Americans as a group don’t really know their history or their heritage. Ask them who one of the Founding Fathers were and they might tell you, Mark Zuckerberg. He may as well be because Facebook now serves as the nation’s media channel.
Nowhere is our American lack of awareness about who we are more obvious than when we start talking about the Constitution. I doubt few would know more than one or two of the constitutional amendments, and what they relate to. Most would probably get the First Amendment—freedom of speech. Maybe the Second, and guns—actually, it’s “…the right of the people to keep and bear Arms…”
Get beyond the second one and it’s the Wild, Wild West, however.
Take the 14th Amendment. That’s the one that addresses many aspects of citizenship and the rights of citizens. Section 1 of the amendment reads, “All persons born or naturalized in the United States, and subject to the jurisdiction thereof, are citizens of the United States and the state wherein they reside.”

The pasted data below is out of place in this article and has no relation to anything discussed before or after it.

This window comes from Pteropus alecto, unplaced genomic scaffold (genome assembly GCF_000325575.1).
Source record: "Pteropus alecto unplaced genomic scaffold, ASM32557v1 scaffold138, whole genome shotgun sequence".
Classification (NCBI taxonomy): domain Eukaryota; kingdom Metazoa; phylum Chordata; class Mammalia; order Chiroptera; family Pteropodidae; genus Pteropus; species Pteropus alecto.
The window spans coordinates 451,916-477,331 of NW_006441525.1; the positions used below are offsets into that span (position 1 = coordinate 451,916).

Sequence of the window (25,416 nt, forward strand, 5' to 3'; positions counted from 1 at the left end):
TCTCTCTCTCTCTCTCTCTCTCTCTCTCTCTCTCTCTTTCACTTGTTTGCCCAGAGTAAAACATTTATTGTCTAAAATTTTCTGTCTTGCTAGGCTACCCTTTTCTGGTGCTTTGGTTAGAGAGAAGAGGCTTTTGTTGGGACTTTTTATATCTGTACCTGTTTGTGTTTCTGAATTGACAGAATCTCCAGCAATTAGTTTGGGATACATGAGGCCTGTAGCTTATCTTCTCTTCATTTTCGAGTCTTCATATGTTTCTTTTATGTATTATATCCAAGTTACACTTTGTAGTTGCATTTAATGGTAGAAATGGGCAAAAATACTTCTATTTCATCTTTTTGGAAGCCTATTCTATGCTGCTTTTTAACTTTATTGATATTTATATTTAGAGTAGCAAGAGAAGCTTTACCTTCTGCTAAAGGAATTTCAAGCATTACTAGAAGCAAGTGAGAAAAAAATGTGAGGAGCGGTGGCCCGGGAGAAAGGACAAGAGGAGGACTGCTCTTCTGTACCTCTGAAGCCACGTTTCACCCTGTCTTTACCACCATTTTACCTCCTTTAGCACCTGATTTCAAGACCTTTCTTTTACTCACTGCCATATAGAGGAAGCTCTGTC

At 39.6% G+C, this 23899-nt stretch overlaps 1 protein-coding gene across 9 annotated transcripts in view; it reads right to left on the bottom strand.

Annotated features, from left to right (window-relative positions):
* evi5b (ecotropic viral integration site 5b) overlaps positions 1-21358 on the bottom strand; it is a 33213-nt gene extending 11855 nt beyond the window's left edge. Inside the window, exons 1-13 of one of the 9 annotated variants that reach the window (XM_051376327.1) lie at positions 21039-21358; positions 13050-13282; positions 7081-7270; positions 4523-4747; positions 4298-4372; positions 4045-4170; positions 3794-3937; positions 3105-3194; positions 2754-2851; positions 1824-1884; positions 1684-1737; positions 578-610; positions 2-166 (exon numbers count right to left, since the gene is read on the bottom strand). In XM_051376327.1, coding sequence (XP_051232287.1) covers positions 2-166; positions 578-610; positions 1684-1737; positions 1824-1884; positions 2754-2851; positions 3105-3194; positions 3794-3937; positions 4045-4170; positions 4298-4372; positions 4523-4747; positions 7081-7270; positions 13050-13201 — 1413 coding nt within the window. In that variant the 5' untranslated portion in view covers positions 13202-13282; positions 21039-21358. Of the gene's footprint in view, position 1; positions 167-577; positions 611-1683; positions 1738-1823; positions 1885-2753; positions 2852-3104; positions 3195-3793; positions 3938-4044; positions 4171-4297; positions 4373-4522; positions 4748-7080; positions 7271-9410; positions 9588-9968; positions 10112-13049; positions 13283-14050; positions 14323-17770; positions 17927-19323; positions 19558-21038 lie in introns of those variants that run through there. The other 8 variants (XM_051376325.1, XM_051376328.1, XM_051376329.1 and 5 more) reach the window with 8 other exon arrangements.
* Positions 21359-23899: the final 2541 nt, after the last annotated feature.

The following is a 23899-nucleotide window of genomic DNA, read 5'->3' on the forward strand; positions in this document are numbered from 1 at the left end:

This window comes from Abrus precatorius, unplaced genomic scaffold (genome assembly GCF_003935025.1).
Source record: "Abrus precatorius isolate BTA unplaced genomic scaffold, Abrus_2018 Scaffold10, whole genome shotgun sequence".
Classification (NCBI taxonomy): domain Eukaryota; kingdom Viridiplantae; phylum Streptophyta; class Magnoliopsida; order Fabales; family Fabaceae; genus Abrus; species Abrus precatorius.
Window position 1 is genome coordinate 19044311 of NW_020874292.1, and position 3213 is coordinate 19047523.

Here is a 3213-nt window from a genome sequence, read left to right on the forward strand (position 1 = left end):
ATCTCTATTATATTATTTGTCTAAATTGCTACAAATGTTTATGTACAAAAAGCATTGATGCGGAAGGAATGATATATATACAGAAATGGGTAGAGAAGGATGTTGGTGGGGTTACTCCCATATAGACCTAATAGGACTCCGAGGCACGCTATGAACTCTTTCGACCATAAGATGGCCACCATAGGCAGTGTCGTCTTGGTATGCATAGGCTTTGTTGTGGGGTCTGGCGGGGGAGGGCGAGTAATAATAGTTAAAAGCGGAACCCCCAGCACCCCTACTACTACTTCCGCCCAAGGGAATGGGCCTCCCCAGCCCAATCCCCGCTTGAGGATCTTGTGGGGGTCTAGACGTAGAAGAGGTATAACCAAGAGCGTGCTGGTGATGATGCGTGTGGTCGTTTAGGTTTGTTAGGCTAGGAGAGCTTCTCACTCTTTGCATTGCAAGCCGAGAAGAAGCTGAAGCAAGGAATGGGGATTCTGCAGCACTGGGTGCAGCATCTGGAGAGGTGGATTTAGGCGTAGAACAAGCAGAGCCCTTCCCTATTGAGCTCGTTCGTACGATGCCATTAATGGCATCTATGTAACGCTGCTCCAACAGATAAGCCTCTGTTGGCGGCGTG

So, if someone comes across our southern border illegally—possibly Texas or Arizona—while also being pregnant, and has the baby in one of our hospitals (at taxpayers’ expense), then that baby is a U.S. citizen. A common term for that process in today’s immigration parlance is, “anchor baby.” Granted, some don’t like the term and consider it offensive—like Tony Llama, a “reporter” for Good Morning America.
He yelled at Donald Trump, when The Donald used it, saying, “That’s an offensive term! People find that hurtful.”
The burgeoning American list of “offensive” words is now one word longer. I’m sure many know that list better than their U.S. Constitution.
Trump doesn’t care, though. He’ll continue to use it, and sees Llamas as attempting to impose political correctness on him.
For people baffled (read, liberals and reporters) about the polling numbers for Trump that might be one reason. The “silent majority” likes it when a candidate for president doesn’t cower in the face of those trying to shut down free speech. And here we are again, back to the First Amendment.